Selby Gardens Outlines Bold Future



A master plan for Marie Selby Botanical Gardens will revolutionize the destination for the future while preserving the past and safeguarding the present treasures at the site, according to executive director Jennifer Rominiecki. The three-phase plan will protect plant collections from sea level rise and create a new restaurant space overlooking Sarasota Bay, all the while increasing green space on the site by 50 percent. 

And the organization already has a solid head start on executing the vision. Selby leaders announced a $42.5-million capital campaign to pay for the first phase of the plan, and said some $21.8 million in gifts have already been committed to the project. Three long-time Selby Gardens champions—Pauline Wamsler, Cornelia Mason and Jean Weidner Goldstein—will lead the campaign, entitled: “Innovating a Greener Future—Living Inspiration for a Living Museum: The Campaign for Selby Gardens.”

Phase I plans include a new “Sky Garden” building, which will include parking but conceal it behind a towering living wall that showcases the botanical work researchers do on site. The new structure will also include a rooftop restaurant run by Michael’s on East, where chefs will make use of an edible garden. A new Jean Goldstein Welcome Center will open, and next to it will stand the Steinwachs Family Plant Research Center, containing a new herbarium, laboratory and research library.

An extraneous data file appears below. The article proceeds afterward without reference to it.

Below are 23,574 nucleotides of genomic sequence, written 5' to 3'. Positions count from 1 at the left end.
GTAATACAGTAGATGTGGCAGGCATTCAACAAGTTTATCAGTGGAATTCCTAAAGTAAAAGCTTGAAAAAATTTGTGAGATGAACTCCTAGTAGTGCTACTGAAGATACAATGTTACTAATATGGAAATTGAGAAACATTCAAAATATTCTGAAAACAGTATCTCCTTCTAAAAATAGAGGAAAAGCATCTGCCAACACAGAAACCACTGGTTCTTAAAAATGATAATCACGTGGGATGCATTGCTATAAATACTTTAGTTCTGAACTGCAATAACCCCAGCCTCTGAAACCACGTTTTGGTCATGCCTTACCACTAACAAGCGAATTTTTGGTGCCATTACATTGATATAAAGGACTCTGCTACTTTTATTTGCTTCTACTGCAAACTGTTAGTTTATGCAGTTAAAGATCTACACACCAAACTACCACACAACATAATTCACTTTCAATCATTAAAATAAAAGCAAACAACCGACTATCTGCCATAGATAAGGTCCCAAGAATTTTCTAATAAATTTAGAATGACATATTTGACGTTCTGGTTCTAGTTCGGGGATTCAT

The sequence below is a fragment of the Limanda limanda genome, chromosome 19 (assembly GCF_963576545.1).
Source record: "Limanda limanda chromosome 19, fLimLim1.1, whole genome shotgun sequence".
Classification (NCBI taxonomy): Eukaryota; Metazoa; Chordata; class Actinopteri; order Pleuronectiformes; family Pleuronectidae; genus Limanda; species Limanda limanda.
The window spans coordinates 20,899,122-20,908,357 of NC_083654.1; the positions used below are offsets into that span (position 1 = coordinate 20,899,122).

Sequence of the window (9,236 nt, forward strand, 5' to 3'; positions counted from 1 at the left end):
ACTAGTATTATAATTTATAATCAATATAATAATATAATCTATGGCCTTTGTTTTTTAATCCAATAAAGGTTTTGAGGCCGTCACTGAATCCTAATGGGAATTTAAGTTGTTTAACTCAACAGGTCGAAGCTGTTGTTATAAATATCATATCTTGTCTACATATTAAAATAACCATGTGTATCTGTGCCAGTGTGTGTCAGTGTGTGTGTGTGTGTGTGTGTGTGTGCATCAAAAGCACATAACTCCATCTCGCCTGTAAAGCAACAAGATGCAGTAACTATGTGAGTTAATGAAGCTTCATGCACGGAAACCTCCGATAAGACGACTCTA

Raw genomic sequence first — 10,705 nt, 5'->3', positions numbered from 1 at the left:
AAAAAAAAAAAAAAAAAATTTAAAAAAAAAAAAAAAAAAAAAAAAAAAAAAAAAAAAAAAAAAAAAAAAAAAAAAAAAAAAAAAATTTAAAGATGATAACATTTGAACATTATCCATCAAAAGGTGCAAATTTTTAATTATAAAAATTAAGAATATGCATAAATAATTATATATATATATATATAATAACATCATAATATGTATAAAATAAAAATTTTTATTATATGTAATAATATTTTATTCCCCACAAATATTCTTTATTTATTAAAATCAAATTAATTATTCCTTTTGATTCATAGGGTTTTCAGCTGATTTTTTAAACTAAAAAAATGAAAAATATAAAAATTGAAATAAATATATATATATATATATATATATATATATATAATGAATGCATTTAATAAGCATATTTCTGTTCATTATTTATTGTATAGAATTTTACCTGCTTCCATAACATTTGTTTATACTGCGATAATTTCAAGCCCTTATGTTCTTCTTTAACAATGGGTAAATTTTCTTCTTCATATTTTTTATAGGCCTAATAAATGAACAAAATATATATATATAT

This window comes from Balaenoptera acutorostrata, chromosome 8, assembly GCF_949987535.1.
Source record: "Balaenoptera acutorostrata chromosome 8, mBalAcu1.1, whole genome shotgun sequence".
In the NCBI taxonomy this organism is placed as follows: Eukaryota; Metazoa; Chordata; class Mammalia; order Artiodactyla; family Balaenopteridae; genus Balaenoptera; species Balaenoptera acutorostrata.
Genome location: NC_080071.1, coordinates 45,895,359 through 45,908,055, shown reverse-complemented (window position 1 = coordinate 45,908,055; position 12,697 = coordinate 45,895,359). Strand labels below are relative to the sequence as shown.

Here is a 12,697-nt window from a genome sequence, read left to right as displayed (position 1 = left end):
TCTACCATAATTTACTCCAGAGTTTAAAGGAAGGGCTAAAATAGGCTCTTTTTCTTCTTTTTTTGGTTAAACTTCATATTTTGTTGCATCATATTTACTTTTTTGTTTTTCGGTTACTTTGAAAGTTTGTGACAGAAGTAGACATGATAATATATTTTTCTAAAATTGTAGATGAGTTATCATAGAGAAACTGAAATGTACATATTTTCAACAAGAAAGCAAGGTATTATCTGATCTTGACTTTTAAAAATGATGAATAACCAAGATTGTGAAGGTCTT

Rominiecki said the new structures will protect an oft-overlooked asset of the Gardens, its extensive library of botanical books and research. And environmental protection on the site will also beef up. The gardens host the world’s best scientifically documented collection of orchids and bromeliads—and do so in a flood plain protected by aging infrastructure. Additionally, the improvements will better protect the old Marie Selby residency.

“The fact these collections are in harm’s way really came into laser focus during Hurricane Irma last year,” she says. “It had been a part of our master planning process, but that really put an exclamation point on it.”

Once a first phase of the projects concludes, Selby will have an expansive 10,000-square-foot solar array that could make the attraction the first botanical garden in the world with a net-positive energy output; incidentally the restaurant would be the first in the world to have a net-positive output as well.

 “It will make us an international model for sustainability,” Rominiecki says. “I’m excited by what this new plan will do.”

Rendering courtesy Overland Partners.

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